Botanists agree to loosen Latin’s grip

Latin is a bit like a zombie: dead but still clamoring to get into our brains.

In one discipline, however, Latin just got a bit deader.

For at least 400 years, botanists across the globe have relied on Latin as their lingua franca, but the ardor has cooled. Scientists say plants will keep their double-barreled Latin names, but they have decided to drop the requirement that new species be described in the classical language. Instead, they have agreed to allow botanists to use English (other languages need not apply). In their scientific papers, they can still describe a newly found species of plant — or algae or fungi — in Latin if they wish, but most probably won’t.

“The new chatter is in chemicals and molecules,” said Laurence Dorr, one of three Latinists in the Smithsonian Institution’s botany department who would help their colleagues translate. “It was heading toward extinction,” said Warren Wagner, department chair.

The change, which took effect Jan. 1, is more than just academic. Smithsonian botanists alone might introduce as many as 100 new plant species a year, discovered either on their travels or in the national herbarium, a collection of 5 million dried specimens housed at the Natural History Museum. Globally, scientists discover 2,000 new species per annum. As many as one in five of the world’s plant species have yet to be identified, and not until they are named and known to the scientific community can they can be protected and studied further. “You can’t talk about it until that point,” said James Miller, vice president for science at the New York Botanical Garden. “It’s not the end of knowing a species, it’s the beginning.”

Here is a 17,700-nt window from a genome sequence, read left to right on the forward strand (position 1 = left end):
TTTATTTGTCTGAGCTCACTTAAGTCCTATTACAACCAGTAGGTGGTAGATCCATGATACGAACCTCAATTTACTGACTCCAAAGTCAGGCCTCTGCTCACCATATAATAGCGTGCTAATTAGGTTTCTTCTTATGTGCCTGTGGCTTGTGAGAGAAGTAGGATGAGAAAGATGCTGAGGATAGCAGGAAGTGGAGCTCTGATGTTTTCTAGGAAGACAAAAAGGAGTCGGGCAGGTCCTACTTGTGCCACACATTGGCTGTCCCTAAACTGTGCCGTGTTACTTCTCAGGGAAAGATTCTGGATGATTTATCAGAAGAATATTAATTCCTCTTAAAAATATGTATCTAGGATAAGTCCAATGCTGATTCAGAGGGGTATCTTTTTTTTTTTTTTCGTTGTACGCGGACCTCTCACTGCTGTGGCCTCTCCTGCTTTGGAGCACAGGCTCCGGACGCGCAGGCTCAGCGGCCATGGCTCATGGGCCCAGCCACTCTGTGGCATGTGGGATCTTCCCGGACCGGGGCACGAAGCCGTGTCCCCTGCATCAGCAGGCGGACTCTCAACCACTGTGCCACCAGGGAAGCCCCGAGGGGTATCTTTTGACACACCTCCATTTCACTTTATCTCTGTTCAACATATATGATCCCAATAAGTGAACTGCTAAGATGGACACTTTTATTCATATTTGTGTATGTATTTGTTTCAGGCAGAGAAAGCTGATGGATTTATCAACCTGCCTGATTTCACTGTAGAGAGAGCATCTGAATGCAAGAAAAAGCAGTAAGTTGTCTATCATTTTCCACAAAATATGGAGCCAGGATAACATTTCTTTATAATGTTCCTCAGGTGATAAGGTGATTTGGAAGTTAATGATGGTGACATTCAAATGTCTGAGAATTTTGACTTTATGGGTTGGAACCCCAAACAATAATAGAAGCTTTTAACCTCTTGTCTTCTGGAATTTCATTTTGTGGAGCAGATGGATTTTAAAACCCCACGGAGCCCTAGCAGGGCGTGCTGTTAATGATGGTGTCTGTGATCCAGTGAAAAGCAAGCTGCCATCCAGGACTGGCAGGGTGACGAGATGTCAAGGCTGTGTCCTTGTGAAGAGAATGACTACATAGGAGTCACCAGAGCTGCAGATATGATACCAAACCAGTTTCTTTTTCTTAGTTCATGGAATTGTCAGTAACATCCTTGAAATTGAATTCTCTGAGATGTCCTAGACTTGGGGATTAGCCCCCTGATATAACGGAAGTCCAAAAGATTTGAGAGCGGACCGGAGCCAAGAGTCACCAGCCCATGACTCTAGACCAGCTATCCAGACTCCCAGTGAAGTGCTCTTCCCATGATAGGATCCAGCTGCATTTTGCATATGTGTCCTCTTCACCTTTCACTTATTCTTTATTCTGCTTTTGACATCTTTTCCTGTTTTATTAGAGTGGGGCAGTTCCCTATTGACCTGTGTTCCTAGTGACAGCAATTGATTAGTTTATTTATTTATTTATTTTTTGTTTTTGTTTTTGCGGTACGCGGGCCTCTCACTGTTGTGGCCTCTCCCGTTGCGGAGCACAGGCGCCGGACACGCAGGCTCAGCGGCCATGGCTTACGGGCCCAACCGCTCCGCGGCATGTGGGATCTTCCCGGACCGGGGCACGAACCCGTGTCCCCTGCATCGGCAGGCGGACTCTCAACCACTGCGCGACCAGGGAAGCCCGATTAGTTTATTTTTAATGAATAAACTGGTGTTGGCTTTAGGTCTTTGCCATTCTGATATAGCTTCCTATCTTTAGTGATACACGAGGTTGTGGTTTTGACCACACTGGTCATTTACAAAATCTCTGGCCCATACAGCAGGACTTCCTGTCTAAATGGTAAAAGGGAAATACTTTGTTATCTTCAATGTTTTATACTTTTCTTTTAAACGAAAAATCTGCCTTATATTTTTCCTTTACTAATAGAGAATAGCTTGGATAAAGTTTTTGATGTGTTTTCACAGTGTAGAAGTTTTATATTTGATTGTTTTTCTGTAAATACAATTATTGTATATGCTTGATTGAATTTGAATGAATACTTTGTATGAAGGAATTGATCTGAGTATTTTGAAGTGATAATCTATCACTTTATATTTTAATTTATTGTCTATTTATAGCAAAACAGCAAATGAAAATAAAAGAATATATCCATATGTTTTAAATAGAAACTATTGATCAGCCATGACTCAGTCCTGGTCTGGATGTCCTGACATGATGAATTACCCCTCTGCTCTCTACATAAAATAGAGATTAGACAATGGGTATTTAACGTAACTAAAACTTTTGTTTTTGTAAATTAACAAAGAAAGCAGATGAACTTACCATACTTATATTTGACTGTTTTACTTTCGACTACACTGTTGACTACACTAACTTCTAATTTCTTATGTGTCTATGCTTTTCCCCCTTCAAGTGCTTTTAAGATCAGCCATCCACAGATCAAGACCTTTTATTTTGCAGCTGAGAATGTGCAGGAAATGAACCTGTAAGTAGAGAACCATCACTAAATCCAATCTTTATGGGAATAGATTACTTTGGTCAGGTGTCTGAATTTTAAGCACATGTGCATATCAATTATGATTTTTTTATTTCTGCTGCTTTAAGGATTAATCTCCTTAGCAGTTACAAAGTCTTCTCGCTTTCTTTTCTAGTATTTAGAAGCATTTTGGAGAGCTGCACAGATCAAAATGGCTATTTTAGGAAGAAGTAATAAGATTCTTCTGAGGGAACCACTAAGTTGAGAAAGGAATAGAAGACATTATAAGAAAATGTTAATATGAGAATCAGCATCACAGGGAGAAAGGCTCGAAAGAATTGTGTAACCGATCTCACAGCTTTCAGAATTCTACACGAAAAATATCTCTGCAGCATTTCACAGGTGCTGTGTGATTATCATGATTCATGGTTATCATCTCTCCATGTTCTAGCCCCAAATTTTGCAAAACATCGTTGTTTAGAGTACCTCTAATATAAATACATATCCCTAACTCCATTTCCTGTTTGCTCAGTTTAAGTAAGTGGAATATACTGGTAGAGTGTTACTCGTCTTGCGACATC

Miller is a big fan of the relaxed rule, which, along with another measure allowing species to be published in electronic journals alone, will remove bottlenecks in the process of getting new flora out there.

When he published the discovery of a small tropical tree called Cordia koemarae, he had to write a Latin description that ran to 100 words and included: “Folia persistentia; laminae anisophyllae, foliis majoribus ellipticis.” Roughly translated: The tree hangs on to its leaves, which vary by size. The bigger leaf blades are elliptical.

“The bottom line is that only a tiny percentage of us really learn much Latin and are really capable of writing a grammatically correct description,” he said. “It’s an additional encumbrance.”

Botanists and horticulturists will continue to use the Latin scientific names for plants as part of their work. The same goes for the pretentious gardener who, trug in one hand, pruners in the other, can wax on about the Syringa (lilac), Salix (willow) or Solidago (goldenrod), et cetera.

Still longing for Latin

The Latin description rule was relaxed by a committee and ratified by delegates to the International Botanical Congress, which gathers every six years. The vote, held in July in Melbourne, Australia, was overwhelming in favor, said Miller and other attendees.

But it wasn’t unanimous. Roy Gereau, a researcher at the Missouri Botanical Garden who opposed it, said the Latin requirement served an important role in preserving the link to botany’s academic past. The rule had been on the books since 1908, but Latin has been the language of international botanists since the Renaissance.

Zoologists dropped the Latin description rule years ago, though botanists point out that while there are only about 5,000 species of mammals on the planet, there are at least 400,000 plant species. Add insects to the animal kingdom mix, however, and you descend into a taxonomic Hades. If plants top half a million, “there are 14 times that many beetles,” Gereau said. “Insect museums seldom catalogue collections at the level of species.”